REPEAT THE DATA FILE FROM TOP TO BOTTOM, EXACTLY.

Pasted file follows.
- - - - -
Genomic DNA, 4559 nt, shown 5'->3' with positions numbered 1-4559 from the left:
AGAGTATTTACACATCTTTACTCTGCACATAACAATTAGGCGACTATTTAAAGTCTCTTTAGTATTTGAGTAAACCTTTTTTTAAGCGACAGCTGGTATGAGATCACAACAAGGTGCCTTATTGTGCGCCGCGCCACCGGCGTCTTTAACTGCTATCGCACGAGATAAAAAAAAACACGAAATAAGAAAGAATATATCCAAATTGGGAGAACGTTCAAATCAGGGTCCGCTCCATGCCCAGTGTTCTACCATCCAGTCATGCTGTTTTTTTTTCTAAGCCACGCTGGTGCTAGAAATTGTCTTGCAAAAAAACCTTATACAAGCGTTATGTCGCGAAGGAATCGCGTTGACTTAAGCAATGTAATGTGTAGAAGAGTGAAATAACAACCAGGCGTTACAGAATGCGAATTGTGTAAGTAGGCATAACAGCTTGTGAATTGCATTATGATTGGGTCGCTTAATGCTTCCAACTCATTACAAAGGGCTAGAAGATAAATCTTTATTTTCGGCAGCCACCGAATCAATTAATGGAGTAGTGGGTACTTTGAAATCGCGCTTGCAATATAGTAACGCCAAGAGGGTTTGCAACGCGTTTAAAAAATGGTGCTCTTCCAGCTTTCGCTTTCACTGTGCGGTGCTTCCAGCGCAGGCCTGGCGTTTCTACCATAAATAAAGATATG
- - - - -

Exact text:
Genomic DNA, 4559 nt, shown 5'->3' with positions numbered 1-4559 from the left:
AGAGTATTTACACATCTTTACTCTGCACATAACAATTAGGCGACTATTTAAAGTCTCTTTAGTATTTGAGTAAACCTTTTTTTAAGCGACAGCTGGTATGAGATCACAACAAGGTGCCTTATTGTGCGCCGCGCCACCGGCGTCTTTAACTGCTATCGCACGAGATAAAAAAAAACACGAAATAAGAAAGAATATATCCAAATTGGGAGAACGTTCAAATCAGGGTCCGCTCCATGCCCAGTGTTCTACCATCCAGTCATGCTGTTTTTTTTTCTAAGCCACGCTGGTGCTAGAAATTGTCTTGCAAAAAAACCTTATACAAGCGTTATGTCGCGAAGGAATCGCGTTGACTTAAGCAATGTAATGTGTAGAAGAGTGAAATAACAACCAGGCGTTACAGAATGCGAATTGTGTAAGTAGGCATAACAGCTTGTGAATTGCATTATGATTGGGTCGCTTAATGCTTCCAACTCATTACAAAGGGCTAGAAGATAAATCTTTATTTTCGGCAGCCACCGAATCAATTAATGGAGTAGTGGGTACTTTGAAATCGCGCTTGCAATATAGTAACGCCAAGAGGGTTTGCAACGCGTTTAAAAAATGGTGCTCTTCCAGCTTTCGCTTTCACTGTGCGGTGCTTCCAGCGCAGGCCTGGCGTTTCTACCATAAATAAAGATATG